Tuesday, June 9, 2015

Street Class: Nob Hill Baker Supplies Bread to Area's Top Restaurants

Ryan Morgan (right) via Facebook. 
Everyone knows the age-old saying that when a door closes, another one opens. In the case of Fort Thomas resident Ryan Morgan, those doors just happened to be bakeries. But not just any bakery. Morgan is the owner of Sixteen Bricks ArtisanBakehouse, which provides bread items for many of the area's top culinary hotspots.

via Facebook 
Morgan built the Sixteen Bricks bread empire from the ground up beginning in 2012 when he took over Sweet Williams bakery, which had been owned and operated by his mother and step-father. His parents had attempted to move Sweet Williams to another location, but the move had proven to be more difficult than expected. “You know, when you move a bakery it's down for a couple of weeks, so they ended up going out of business actually. It never was able to come back to what it once was. She tried, and tried, and never let go of the bakery. It was a thorn in her side, basically,” said Morgan. At the time, Morgan had a solid six-figure job Johnson & Johnson, and originally wasn't willing to give it up to become a full-time baker. However, Morgan and his brother decided that it was best to give their parents a break, and they took on responsibility of the bakery and changed the name to Sixteen Bricks.

Opening a new bakery is easier said than done. When Morgan's brother accepted a new job, Morgan was left to build their bakery himself. This sometimes meant grueling 20 hour days, and solely dealing with any obstacles that accompany the launch of a new business endeavor. When asked what the most difficult part of launching a new bakery was, Morgan's answer was simple: everything. “There were times when I was sitting here, and didn't have anything to eat but peanut butter and a baguette. I was counting change thinking, 'Should I put this gas in my car so I can go home, or do I sleep here so I can put gas in the delivery van and get bread to the customers?' And inevitably I would be sleeping at the bakery. There were a lot of new business trials and tribulations,” said Morgan.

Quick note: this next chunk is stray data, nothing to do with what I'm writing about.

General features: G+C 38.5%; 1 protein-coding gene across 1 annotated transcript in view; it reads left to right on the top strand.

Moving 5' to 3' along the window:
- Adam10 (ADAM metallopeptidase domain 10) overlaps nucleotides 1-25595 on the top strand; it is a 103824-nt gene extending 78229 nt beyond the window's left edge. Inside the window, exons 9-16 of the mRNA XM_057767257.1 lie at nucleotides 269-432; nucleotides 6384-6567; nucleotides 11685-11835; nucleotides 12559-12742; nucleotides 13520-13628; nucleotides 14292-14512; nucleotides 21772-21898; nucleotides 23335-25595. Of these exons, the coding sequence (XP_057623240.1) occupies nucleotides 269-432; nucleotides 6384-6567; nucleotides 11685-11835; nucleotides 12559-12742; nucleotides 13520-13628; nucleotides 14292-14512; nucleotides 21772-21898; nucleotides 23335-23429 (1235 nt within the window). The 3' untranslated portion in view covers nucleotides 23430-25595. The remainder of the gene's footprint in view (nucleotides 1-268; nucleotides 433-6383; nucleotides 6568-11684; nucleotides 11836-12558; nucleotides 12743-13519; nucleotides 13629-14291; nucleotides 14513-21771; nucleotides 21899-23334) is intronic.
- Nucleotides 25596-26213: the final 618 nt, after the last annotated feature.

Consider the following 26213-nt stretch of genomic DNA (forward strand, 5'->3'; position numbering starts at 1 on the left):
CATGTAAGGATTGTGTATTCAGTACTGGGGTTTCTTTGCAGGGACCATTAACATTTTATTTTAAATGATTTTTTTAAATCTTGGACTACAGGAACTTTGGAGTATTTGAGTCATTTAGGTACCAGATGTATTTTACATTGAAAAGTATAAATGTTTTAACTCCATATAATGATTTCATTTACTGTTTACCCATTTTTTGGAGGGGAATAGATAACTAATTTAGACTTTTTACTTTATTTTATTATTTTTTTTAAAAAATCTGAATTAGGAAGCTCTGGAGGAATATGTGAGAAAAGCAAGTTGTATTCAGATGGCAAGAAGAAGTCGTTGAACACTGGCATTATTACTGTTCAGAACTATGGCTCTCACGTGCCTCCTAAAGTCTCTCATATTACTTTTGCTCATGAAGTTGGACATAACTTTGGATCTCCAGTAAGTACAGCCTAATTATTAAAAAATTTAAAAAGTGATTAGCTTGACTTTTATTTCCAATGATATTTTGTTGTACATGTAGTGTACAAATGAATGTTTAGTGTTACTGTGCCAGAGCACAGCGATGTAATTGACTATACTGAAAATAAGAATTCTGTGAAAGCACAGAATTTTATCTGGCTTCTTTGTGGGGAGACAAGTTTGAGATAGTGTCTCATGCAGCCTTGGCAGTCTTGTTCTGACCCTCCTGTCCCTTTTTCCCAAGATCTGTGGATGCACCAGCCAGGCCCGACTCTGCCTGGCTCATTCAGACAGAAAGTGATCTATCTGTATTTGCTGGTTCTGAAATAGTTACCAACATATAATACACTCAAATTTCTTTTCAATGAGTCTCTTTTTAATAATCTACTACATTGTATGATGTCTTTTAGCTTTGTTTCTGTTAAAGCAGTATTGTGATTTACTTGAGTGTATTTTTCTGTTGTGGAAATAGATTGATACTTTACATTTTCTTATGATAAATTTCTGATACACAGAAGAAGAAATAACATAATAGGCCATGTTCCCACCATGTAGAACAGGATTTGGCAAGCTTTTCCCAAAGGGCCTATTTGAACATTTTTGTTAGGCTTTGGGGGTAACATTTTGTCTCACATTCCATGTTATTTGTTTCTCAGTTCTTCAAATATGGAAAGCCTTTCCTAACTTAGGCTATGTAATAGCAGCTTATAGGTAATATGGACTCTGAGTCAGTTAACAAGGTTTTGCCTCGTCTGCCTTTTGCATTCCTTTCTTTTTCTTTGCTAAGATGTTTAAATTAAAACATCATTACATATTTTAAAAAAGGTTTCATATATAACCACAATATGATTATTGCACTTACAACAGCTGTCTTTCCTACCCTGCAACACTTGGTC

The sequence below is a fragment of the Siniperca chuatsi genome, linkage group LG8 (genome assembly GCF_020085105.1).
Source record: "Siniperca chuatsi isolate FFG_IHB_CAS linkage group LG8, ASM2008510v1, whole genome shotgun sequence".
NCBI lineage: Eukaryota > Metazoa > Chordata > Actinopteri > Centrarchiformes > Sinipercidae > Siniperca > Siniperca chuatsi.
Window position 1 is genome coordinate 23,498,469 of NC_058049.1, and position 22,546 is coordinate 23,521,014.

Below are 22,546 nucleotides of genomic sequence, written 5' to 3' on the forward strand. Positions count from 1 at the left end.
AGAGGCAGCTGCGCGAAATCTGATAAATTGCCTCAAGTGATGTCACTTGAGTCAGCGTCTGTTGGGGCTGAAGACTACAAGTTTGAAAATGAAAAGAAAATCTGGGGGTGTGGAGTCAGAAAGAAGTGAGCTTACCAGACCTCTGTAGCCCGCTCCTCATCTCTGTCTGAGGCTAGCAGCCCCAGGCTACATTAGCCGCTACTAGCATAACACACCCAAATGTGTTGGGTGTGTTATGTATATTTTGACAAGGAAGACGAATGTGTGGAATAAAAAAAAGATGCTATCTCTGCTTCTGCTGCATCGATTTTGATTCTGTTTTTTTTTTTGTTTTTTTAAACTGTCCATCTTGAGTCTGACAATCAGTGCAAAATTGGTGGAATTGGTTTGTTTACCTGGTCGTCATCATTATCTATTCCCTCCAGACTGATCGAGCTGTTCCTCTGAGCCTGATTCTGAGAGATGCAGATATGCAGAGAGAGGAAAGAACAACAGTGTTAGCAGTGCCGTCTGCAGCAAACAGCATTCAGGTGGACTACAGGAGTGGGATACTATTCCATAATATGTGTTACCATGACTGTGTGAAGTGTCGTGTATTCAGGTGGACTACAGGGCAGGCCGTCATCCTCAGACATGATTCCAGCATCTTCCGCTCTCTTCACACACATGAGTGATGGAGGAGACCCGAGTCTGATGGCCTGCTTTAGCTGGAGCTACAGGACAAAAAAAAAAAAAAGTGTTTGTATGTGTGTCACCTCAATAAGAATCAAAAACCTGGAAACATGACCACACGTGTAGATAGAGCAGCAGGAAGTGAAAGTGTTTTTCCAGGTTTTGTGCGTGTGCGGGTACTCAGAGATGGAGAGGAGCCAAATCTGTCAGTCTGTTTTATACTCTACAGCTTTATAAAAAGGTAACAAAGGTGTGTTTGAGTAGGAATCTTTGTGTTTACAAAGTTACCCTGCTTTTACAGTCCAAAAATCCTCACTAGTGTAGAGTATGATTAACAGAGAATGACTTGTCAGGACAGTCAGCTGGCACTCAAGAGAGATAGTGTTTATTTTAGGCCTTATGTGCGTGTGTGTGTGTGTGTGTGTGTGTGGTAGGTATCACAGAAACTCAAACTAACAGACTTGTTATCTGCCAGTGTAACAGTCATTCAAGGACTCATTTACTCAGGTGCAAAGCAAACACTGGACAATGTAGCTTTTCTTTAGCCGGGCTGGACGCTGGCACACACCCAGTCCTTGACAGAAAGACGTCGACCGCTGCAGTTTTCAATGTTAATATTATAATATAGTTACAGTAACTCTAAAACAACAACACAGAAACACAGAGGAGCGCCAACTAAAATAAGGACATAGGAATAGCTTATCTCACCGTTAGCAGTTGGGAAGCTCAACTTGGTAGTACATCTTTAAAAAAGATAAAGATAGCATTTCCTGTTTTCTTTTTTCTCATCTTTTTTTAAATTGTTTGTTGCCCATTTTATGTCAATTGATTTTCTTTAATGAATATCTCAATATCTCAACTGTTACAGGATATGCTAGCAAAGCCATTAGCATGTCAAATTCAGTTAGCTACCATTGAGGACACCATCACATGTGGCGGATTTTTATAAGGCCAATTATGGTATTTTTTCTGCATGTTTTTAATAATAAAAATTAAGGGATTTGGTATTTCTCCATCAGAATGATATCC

In the early days of Sixteen Bricks, Morgan running the bakery alone. He did have a delivery driver to help distribute the bread, but all the baking and administrative work were on Morgan's shoulders. This meant that he personally dealt with every aspect of running a company – the good and the bad. “When people didn't like the bread, they called me directly to complain about it. Going from a high paid salary job at Johnson & Johnson to basically being poverty stricken to do this bakery was difficult. Building a name for myself was very difficult,” said Morgan.

Morgan takes the baking process seriously, and prides himself in creating delicious, fresh, and nutritious bread items. Sixteen Bricks bread is made fresh daily at the bakehouse, hand-shaped, and put in the oven by hand. “When each piece has its own personality it's because each piece has some of our personality in it,” said Morgan. Their fermentation process is one of the many things that sets Sixteen Bricks apart from other bakeries. According to Morgan, “We're most proud of our fermentation because there's no additives, no added flavors, nothing added to it. It's all based off old-world stuff.”

Morgan's passion for bread and the creative aspects of being a baker are what keep him motivated each day. “The ever-changing crazy life of a bakery – there's nothing about it that I don't love. I love the smell of sourdough when it comes out of the oven. I have a whole crew that works for me. There's about fourteen of them that work here. You know, training them and growing them to be better with their life and the bakery is something that I'm extremely passionate about. Those are some of the things that really keep me going, so to say,” said Morgan.